Attorney General William Barr told congressional leaders that special counsel Robert Mueller did not find that President Donald Trump colluded with Russia or obstructed justice, and that there are no more indictments planned in the case.
“The investigation did not establish that members of the Trump Campaign conspired or coordinated with the Russian government in its election interference activities,” Barr, quoting Mueller’s final report, wrote in a letter sent to Congress Sunday afternoon. Mueller had no input in drafting Barr’s summary, a senior Justice Department official told the Associated Press.
The lack of demonstrated coordination came “despite multiple offers from Russia-affiliated individuals to assist the Trump campaign,” according to Barr’s letter. Since Trump took office, several members of his 2016 campaign staff were found to have met with Russian officials or individuals — and then either denied or avoided admitting they had. Trump’s former national security adviser, Michael Flynn, for example, pleaded guilty to lying to the FBI about having conversations with the Russian ambassador.
Mueller sent a final report to Barr on Friday detailing the results of his nearly two-year investigation into the Trump campaign's ties to Russia, which had already resulted in the criminal indictments of 34 people and three companies.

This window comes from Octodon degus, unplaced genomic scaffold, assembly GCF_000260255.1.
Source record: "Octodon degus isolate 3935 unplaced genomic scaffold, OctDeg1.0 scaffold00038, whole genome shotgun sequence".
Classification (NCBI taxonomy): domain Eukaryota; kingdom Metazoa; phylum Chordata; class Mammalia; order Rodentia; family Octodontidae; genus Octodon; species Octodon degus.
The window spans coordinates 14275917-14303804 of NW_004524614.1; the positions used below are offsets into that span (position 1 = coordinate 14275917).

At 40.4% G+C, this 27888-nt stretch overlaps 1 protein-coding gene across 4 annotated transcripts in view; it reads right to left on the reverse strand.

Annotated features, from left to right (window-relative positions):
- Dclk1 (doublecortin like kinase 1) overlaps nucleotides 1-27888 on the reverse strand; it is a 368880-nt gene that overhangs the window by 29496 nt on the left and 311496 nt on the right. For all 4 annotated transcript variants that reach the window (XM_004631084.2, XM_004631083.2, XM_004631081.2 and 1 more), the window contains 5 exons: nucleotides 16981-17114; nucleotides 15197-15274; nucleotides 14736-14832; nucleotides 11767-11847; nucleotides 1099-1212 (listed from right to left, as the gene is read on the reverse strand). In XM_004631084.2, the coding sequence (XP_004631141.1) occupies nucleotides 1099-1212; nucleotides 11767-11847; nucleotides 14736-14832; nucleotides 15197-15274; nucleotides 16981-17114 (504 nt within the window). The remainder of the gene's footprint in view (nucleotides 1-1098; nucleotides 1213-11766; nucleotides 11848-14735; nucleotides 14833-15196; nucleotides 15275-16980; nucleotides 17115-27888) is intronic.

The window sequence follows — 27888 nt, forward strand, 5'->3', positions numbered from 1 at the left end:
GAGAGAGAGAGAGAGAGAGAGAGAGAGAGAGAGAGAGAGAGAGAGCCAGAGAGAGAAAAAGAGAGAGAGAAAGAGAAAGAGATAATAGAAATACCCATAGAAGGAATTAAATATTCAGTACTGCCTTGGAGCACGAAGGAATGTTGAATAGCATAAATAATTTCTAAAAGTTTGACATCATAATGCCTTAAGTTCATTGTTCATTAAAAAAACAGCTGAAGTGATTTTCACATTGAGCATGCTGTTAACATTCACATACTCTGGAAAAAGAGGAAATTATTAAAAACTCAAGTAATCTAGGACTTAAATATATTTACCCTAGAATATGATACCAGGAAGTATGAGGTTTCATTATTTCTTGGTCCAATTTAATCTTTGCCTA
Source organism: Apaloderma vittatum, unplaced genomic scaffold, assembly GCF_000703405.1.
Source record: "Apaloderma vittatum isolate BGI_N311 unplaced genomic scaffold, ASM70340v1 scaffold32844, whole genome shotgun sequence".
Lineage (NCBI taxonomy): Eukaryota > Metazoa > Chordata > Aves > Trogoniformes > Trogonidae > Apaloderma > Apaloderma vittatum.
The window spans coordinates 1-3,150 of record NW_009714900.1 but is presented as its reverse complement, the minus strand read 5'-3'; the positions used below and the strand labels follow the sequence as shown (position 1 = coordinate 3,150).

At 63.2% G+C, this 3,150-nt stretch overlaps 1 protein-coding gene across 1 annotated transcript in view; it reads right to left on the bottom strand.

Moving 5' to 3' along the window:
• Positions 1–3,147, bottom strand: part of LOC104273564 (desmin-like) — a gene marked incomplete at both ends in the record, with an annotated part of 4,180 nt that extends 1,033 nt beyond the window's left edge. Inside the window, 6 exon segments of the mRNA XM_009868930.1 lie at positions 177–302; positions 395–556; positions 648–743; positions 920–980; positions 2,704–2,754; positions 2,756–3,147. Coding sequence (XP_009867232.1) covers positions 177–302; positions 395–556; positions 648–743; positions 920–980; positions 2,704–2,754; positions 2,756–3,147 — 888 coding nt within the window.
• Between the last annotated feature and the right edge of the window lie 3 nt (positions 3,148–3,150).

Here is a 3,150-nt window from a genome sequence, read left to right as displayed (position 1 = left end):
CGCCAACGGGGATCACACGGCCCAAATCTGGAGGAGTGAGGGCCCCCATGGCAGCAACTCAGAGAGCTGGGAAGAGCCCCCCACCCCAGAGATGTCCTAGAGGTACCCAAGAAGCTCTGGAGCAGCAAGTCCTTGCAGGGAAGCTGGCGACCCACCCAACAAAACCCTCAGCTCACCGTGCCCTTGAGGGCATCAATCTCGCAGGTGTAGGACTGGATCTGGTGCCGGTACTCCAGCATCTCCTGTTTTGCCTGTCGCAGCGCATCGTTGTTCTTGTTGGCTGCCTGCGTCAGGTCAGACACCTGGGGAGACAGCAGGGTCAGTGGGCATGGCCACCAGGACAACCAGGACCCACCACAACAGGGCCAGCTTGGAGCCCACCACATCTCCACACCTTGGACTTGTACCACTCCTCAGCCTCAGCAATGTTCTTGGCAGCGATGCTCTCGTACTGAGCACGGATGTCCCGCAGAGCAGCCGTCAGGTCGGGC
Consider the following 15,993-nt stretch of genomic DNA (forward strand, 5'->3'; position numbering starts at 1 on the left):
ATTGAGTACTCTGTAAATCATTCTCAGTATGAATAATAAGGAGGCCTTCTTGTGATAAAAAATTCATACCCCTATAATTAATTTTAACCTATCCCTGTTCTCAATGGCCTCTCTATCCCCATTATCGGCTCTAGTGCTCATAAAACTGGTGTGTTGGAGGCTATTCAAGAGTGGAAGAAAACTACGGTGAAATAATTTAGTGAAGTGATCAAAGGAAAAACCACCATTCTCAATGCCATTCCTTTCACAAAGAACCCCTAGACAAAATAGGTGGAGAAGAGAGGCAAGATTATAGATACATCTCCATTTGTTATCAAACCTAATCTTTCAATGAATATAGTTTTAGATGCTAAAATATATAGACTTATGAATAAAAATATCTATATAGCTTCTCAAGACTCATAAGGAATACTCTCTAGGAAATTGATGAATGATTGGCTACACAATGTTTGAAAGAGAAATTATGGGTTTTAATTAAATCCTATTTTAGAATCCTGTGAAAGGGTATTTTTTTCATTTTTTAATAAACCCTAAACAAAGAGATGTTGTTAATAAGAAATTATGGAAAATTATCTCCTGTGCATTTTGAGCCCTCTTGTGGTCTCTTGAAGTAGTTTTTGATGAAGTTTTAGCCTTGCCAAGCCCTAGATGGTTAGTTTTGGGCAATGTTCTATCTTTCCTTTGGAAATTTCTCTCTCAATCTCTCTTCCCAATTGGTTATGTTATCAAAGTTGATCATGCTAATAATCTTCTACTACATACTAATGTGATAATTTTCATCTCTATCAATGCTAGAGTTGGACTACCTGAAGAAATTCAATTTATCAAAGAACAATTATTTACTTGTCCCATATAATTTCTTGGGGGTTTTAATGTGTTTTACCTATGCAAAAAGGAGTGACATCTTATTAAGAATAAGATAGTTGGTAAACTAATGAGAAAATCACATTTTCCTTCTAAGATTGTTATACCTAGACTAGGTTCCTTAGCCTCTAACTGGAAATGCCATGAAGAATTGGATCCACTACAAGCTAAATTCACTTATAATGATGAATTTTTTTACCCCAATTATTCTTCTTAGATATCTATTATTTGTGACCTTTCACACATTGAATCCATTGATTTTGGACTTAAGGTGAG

In a letter to Congress the same day, Barr said he would release the “principal findings” of the report this weekend. Congress, however, received a “very brief letter,” according to Democratic Rep. Jerry Nadler, chair of the House Judiciary Committee.
The White House — and many Republicans — hailed Barr’s letter as total vindication.
“The findings of the Department of Justice are a total and complete exoneration of the President of the United States,” White House Press Secretary Sarah Sanders tweeted.
No obstruction of justice, Barr says
Mueller’s report didn’t draw a conclusion about whether the White House obstructed justice but laid out evidence on both sides of the question, Barr wrote. The report also stated that “while this report does not conclude that the president committed a crime, it also does not exonerate him,” Barr wrote in his letter.
Mueller has reportedly been investigating whether Trump may have attempted to block the investigation into his ties to Russia when he fired FBI Director James Comey in early 2017, and publicly berated former Attorney General Jeff Sessions for recusing himself from overseeing the Mueller investigation.
Barr, however, said he’d made a determination, along with Deputy Attorney General Rod Rosenstein, that any interference of the probe didn’t rise to the level of obstruction of justice. “The evidence developed during the special counsel’s investigation is not sufficient to establish that the president committed an obstruction-of-justice offense,” Barr wrote in his letter to Congress Sunday.
Barr’s letter didn’t explain what evidence Mueller had presented about obstruction of justice claims but said that much of it has been “the subject of public reporting.”
No more indictments
Barr’s letter noted that Mueller recommended no further indictments, and that there are no “sealed indictments that have yet to be made public.” Those comments appeared to be a reaction to speculation by legal experts and others watching the investigation closely that the special counsel may have salted away further indictments under seal, despite issuing a final report that didn’t call for further indictments.